This is exactly how I feel

Top Ways Tech Has Rewired Your Brain

My brain hurts all the damn time:

New research suggests the possibility that cognitive damage associated with multi-tasking could be permanent.

A study from the University of Sussex (UK) ran MRI scans on the brains of individuals who spent time on multiple devices at once (texting while watching TV, for example). The MRI scans showed that subjects who multitasked more often had less brain density in the anterior cingulate cortex. That’s the area responsible for empathy and emotional control.

The one caveat is that research isn’t detailed enough to determine if multitasking is responsible for these effects, or if existing brain damage results in multitasking habits. Still, no matter how you spin it, multitasking is no good.

The lesson? Multitasking is not a skill to add to the resume, but rather a bad habit to put a stop to. Turn off notifications, create set email checking time slots throughout the day (rather than constant inbox refreshing), and put your mind to the task at hand.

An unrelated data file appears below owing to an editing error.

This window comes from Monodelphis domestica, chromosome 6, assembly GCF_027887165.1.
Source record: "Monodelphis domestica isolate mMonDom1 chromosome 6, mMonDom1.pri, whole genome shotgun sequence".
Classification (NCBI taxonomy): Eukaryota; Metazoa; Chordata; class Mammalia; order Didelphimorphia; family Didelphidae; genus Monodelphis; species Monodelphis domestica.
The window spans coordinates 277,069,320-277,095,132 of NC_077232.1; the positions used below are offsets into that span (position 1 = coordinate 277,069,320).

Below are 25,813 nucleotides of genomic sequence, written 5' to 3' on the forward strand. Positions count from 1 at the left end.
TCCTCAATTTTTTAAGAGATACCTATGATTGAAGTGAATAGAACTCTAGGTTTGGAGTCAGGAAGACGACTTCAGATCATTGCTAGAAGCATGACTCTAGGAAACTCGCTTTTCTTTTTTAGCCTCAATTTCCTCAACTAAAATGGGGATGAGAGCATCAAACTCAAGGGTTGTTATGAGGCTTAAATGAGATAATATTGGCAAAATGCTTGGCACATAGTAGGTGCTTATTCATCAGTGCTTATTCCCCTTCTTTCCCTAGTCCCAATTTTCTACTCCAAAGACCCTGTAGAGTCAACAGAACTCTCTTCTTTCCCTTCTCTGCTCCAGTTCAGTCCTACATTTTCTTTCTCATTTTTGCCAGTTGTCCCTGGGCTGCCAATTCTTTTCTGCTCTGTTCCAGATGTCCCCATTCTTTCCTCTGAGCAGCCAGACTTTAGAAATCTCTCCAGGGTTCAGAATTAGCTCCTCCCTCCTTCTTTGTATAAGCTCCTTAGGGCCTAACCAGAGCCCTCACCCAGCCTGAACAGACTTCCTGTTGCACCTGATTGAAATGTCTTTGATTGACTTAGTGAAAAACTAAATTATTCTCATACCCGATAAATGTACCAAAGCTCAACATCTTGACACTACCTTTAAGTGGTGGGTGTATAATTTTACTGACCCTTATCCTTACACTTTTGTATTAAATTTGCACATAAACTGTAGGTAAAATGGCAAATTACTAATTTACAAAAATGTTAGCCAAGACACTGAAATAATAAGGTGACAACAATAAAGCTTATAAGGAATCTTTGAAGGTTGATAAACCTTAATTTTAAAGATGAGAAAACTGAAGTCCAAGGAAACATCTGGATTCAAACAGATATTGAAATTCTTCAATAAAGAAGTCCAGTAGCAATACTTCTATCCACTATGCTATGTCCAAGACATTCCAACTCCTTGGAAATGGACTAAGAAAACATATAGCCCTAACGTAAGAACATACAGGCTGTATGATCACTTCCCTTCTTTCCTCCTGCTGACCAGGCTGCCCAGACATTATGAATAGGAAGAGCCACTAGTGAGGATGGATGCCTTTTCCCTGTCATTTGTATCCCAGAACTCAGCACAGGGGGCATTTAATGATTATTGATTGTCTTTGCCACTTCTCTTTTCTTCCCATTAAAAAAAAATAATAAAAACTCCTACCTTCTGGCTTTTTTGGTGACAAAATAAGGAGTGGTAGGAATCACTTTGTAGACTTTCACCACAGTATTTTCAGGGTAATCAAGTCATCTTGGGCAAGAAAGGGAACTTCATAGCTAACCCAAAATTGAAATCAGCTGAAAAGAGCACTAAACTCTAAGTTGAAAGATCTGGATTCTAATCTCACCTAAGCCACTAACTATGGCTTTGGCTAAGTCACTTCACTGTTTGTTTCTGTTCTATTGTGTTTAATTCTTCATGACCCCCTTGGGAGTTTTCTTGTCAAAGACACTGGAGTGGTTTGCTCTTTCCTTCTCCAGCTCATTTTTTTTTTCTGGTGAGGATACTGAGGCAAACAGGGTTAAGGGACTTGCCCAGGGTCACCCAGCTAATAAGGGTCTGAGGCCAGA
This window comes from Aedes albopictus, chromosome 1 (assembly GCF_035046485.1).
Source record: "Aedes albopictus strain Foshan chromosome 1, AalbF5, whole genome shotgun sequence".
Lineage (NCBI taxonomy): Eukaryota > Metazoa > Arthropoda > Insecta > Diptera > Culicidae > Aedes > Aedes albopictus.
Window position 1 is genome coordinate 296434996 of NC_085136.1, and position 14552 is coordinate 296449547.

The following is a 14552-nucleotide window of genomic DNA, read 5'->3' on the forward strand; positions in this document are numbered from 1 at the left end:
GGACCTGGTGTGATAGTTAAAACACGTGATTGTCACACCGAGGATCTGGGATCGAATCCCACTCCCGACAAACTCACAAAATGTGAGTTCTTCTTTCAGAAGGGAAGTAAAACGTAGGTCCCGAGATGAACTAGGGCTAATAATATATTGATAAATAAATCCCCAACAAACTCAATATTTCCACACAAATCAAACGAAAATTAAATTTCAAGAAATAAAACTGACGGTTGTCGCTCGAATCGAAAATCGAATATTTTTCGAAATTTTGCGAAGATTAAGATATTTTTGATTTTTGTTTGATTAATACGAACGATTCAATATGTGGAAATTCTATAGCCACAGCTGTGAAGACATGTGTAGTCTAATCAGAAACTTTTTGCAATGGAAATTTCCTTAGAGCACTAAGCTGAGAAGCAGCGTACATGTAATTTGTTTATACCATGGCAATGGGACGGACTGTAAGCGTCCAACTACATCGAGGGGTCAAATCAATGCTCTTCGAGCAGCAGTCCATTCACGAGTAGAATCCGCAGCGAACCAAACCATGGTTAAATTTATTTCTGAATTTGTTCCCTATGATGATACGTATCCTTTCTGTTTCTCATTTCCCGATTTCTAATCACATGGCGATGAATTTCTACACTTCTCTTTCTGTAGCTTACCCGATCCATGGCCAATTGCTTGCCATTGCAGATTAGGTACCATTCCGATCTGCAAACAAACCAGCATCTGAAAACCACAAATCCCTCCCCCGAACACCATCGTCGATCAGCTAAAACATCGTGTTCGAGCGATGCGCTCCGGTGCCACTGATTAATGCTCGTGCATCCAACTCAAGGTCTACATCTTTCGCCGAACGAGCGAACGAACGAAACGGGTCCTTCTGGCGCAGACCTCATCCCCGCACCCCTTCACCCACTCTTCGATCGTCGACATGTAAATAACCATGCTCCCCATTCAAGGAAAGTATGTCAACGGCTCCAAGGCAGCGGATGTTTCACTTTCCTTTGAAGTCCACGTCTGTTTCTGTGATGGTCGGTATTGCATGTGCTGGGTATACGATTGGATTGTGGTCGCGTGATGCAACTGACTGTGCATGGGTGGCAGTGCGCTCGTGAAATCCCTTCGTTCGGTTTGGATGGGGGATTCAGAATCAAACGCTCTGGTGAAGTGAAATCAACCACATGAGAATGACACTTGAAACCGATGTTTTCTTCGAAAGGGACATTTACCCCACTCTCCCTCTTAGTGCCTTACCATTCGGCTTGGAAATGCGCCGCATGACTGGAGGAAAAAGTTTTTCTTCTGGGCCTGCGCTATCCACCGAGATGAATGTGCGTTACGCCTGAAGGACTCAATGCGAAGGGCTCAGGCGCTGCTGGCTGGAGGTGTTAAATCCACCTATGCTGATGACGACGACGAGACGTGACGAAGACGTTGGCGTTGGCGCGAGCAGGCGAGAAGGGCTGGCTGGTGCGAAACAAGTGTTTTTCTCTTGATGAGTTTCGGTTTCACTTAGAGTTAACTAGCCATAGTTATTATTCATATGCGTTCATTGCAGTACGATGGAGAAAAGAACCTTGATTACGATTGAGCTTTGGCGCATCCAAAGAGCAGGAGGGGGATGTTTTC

2 thoughts on “This is exactly how I feel

  1. To be fair, the brain changes probably aren’t permanent. The brain alters depending on how you use it. So whatever changes are there can probably be reversed eventually by using the brain in a way that requires the lost functions.

    But it’ll feel like learning calculus for a while. Much easier to check something in the timeline instead….

  2. Multi-tasking and multi-devicing seem be two different things.
    Managers multi-task (task assignment and follow-up) all day long, but they seldom try to use multiple devices at the same time.
    Wouldn’t it be counter-productive to try to carry on a multi-person conference call while answering your company e-mail?

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